A brand new story by The City and the City author China Miéville went up at Tor.com yesterday, and it's a wonderfully weird and panoramic tale of nature gone berserk. When massive icebergs appear over London, nobody knows what to do... but some people want to climb them.
Top image: Winky/Flickr.
The great thing about "Polynia" is that it captures the huge scale and massive disruption from an unexpected natural event. The icebergs change everything, even though nobody knows how they arrived. And eventually, you realize that nature has been going haywire elsewhere in the world. Also, Miéville includes a lot of real-life science about icebergs, which only makes them more scary and unpredictable.
All in all, it's a good reminder that Miéville is one of the reigning champions of the New Weird. Here's how it begins:
When cold masses first started to congeal above London, they did not show up on radar. By the time they started to, perhaps two hours later, hundreds of thousands of people were already out in the streets and gaping skyward. They shielded their eyes—it was cloudy but very bright. They looked up at glowing things the size of cathedrals, looming above the skyline.
They'd started as wisps, anomalies noticed only by dedicated weather-watchers. Slowly they'd grown, started to glint in the early winter afternoon. They solidified, their sides becoming more faceted, more opaquely white. They started to shed shadows.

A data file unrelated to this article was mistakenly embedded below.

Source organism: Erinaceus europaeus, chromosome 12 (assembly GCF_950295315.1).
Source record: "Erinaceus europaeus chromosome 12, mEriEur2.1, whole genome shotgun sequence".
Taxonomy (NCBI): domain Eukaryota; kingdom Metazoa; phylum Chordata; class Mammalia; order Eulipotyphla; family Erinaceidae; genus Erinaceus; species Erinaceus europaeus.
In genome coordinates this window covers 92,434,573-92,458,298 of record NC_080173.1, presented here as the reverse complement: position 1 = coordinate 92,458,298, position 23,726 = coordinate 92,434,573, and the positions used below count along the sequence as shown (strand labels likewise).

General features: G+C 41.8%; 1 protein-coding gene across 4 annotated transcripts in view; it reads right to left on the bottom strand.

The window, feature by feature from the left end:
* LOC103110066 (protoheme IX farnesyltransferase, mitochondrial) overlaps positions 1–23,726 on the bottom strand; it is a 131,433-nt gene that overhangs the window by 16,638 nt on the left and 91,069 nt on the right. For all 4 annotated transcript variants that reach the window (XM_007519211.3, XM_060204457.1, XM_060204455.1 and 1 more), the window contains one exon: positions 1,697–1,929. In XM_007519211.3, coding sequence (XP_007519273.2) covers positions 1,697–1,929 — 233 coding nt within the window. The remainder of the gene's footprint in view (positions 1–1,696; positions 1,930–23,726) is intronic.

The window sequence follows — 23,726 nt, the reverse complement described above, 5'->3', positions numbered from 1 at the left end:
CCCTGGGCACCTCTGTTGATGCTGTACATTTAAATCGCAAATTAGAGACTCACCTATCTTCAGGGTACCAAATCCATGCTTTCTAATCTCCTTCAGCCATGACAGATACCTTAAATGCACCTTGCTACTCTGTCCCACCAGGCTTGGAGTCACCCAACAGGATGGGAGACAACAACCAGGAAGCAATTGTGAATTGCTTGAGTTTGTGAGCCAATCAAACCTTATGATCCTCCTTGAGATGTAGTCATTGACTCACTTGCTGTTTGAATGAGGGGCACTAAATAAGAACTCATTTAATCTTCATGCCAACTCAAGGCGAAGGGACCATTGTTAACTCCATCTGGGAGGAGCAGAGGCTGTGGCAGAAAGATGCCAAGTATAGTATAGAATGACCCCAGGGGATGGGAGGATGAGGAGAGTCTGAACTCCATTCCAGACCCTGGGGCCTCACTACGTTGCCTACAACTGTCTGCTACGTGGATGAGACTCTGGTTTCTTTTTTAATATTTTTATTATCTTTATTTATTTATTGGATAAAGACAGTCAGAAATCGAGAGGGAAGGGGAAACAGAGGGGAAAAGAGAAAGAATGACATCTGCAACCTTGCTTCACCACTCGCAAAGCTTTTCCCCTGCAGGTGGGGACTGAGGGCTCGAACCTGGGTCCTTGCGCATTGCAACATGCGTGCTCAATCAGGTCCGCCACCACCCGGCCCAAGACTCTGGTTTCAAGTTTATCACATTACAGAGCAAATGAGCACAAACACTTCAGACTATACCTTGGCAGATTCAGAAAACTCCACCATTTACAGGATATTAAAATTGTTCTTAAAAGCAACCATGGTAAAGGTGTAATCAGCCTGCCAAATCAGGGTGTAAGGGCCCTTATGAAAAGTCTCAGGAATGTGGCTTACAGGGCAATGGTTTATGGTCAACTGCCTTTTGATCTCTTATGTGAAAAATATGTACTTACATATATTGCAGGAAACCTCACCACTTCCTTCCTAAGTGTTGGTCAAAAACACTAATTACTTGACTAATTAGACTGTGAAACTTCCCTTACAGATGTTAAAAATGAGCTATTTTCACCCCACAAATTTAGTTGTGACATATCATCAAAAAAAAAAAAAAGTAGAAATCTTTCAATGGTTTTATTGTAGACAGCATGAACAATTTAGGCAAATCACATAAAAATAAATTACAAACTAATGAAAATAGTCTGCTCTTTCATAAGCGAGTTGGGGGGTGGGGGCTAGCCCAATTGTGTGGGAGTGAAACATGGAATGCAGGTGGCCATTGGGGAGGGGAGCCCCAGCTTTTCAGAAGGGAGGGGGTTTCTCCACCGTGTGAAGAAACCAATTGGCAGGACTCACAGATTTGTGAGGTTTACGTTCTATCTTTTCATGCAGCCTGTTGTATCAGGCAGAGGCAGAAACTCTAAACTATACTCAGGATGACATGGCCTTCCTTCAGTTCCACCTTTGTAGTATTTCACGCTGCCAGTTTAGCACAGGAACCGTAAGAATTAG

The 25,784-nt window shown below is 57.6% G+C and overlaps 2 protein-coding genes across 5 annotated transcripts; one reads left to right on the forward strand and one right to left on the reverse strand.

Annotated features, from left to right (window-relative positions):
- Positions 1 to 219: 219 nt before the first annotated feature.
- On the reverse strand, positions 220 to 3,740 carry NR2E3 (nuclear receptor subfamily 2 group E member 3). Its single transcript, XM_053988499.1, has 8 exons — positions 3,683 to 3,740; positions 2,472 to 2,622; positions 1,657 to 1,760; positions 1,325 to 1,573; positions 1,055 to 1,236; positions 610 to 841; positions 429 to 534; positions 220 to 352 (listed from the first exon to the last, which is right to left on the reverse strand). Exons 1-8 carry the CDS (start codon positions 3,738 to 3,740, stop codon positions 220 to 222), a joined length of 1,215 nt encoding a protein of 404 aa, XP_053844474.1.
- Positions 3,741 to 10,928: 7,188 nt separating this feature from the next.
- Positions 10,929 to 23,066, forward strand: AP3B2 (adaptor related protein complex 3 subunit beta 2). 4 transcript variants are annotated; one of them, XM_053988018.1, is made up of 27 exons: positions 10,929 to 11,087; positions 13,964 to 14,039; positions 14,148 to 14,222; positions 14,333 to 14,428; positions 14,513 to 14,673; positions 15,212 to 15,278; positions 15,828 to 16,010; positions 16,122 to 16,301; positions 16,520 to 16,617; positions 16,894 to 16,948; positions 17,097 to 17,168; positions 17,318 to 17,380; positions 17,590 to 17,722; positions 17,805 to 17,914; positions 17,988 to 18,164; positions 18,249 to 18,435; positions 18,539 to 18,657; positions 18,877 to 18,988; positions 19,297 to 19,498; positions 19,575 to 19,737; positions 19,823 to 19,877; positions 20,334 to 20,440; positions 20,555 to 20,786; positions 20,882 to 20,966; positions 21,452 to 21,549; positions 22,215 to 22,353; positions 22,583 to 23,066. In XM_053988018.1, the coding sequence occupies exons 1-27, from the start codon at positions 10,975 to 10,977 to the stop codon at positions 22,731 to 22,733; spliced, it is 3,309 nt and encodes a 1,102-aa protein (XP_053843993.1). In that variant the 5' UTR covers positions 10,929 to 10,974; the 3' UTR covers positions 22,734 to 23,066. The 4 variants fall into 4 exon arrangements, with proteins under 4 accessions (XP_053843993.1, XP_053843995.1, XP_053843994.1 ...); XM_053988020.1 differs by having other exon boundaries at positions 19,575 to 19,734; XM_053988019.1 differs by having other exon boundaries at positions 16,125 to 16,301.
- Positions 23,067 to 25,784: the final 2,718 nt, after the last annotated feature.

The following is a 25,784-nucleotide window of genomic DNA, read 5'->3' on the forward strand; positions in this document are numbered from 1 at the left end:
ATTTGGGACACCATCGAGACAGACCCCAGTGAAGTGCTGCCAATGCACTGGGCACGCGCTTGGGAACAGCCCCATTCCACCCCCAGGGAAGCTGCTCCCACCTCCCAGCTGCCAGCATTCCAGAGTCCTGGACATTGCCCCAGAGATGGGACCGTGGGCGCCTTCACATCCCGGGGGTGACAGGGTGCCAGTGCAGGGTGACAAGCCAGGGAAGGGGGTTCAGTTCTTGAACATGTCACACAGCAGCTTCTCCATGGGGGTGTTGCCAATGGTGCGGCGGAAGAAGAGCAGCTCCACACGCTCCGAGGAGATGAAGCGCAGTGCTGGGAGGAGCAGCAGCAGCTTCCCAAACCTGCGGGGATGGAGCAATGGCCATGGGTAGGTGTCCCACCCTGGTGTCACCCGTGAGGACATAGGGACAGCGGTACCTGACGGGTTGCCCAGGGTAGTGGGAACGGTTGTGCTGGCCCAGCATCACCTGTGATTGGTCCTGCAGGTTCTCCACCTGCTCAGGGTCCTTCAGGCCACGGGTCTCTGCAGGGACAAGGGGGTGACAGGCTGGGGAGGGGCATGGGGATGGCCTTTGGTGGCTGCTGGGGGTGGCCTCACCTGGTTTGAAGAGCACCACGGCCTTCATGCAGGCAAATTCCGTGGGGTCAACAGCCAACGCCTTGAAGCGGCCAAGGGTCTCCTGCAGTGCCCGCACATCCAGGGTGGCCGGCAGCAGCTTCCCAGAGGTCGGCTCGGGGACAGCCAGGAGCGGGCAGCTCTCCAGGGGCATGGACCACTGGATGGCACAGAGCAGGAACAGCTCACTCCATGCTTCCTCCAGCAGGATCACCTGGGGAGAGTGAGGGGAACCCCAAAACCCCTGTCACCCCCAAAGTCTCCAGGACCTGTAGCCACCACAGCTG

Social media went mad with theories. The things were dismissed as mirages, hoaxes, advertising gimmicks for a TV show. They were heralded as angels, abominated as an alien attack or a new superweapon.
The first appeared over City Hall. This was plausibly a strategic target, which increased the sense of panic, though Parliament was only a few miles away and would have seemed a more obvious choice. Others quickly thickened into visibility over Lewisham and Elephant and Castle and up my way.
Some stayed still. Others began to drift slowly, seemingly randomly, according to their own currents, not the winds.
All but military flights over the city were banned. The army and specialist police units came onto the streets. Jets glided low overhead, and bristling helicopters rose suspiciously and seemed to sniff at the sides and undersides of the eddying things.
This was almost fifteen years ago. I was about eleven. There was me, Robbie, Sal—she was big for her age and bossed the rest of us around a bit—and Ian, a nervous kid to whom I wasn't nice.
We were under Mass 2, as it was later dubbed. It rocked sedately from side to side over the skies of Neasden as I and my friends ran in urgent delight around gawping north Londoners. We ran to keep up with it, following it towards Harlesden. It seemed like the most excitable of the visitations, heading east and south like an unstable ship.